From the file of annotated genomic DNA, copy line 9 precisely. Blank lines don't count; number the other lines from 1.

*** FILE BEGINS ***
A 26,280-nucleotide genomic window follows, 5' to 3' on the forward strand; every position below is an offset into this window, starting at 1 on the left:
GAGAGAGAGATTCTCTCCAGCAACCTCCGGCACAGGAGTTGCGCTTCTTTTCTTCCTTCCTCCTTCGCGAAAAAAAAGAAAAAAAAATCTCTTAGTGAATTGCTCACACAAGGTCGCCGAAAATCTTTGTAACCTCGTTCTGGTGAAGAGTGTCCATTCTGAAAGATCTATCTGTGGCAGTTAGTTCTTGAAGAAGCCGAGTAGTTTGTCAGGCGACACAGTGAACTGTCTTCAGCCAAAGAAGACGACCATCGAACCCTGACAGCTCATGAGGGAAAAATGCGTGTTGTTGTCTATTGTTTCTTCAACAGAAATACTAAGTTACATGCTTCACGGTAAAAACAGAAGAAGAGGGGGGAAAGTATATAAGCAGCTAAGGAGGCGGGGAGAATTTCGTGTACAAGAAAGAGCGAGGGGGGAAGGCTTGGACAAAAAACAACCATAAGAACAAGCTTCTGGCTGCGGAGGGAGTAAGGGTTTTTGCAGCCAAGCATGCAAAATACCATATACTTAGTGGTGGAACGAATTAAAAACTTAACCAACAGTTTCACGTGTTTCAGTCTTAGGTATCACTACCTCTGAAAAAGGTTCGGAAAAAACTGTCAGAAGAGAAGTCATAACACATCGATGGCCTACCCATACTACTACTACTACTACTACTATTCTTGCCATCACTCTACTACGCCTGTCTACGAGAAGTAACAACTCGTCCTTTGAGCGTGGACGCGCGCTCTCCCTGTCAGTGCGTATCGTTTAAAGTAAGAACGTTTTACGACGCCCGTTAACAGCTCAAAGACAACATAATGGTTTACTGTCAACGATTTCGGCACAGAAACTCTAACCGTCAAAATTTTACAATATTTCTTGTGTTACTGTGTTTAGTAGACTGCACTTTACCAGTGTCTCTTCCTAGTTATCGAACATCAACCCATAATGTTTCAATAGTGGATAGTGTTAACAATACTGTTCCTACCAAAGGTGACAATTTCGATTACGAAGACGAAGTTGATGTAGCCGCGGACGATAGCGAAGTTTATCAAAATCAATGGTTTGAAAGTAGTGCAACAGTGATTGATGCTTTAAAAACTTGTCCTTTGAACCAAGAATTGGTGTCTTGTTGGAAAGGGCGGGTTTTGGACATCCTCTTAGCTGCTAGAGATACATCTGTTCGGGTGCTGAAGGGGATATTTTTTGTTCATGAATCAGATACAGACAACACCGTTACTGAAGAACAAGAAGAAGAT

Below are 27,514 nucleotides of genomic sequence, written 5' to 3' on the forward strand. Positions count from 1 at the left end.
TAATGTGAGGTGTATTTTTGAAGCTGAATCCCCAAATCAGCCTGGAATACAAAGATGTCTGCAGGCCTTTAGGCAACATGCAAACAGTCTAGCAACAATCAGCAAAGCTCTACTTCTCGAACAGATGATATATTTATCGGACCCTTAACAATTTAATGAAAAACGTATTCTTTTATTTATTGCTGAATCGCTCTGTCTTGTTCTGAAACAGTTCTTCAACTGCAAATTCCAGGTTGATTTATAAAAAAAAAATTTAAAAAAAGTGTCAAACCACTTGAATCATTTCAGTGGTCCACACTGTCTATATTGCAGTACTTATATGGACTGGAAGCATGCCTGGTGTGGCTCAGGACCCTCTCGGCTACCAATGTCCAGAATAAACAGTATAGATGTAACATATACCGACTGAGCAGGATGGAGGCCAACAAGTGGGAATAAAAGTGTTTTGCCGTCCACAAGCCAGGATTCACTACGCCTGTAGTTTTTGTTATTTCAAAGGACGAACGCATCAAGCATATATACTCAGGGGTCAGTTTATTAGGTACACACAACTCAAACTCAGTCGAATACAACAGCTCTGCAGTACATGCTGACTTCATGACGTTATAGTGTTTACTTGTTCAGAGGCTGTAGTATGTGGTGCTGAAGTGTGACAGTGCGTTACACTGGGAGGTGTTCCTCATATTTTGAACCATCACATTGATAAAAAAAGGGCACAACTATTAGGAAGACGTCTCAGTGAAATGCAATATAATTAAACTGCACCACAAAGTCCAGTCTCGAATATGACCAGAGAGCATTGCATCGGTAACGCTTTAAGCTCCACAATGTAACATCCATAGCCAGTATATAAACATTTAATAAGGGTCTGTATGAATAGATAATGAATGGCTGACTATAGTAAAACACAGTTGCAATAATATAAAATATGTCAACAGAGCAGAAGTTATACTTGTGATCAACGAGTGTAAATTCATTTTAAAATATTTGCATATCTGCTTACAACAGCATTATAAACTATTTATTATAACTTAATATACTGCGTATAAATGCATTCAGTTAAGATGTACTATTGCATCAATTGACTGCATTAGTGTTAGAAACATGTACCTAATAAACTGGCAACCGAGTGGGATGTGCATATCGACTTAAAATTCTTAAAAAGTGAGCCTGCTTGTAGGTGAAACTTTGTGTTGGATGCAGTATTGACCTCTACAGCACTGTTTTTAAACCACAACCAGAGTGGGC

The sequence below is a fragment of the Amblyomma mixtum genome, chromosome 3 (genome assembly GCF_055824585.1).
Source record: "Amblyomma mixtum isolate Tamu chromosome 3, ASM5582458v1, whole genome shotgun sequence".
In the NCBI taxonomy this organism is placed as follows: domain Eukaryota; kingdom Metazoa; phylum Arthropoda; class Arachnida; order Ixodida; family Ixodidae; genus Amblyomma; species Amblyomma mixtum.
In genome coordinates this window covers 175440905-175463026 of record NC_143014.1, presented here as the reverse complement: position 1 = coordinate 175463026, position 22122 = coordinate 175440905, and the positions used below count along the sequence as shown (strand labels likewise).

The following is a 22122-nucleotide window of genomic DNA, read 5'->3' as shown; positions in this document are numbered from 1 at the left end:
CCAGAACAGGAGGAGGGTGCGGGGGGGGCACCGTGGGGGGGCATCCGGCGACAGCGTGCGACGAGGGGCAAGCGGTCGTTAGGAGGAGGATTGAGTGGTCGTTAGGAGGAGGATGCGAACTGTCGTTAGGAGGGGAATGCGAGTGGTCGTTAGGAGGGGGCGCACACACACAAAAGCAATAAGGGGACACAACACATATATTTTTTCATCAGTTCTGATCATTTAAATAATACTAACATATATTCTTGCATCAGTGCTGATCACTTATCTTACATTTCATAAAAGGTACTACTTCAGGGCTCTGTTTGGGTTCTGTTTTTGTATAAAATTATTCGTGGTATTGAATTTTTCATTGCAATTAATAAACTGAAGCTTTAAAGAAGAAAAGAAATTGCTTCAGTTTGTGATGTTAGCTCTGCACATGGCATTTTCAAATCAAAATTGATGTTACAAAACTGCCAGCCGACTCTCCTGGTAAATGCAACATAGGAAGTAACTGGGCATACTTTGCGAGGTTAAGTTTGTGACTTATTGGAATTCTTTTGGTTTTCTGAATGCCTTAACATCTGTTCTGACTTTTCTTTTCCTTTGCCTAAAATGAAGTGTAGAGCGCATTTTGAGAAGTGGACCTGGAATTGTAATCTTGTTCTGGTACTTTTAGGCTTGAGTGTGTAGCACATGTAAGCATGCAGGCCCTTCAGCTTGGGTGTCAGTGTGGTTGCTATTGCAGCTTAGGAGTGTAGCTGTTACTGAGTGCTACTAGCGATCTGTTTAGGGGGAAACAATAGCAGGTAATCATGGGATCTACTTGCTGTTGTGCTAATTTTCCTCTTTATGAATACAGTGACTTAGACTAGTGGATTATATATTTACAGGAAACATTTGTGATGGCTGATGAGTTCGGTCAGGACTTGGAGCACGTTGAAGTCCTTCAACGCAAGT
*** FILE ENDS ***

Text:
The following is a 22122-nucleotide window of genomic DNA, read 5'->3' as shown; positions in this document are numbered from 1 at the left end: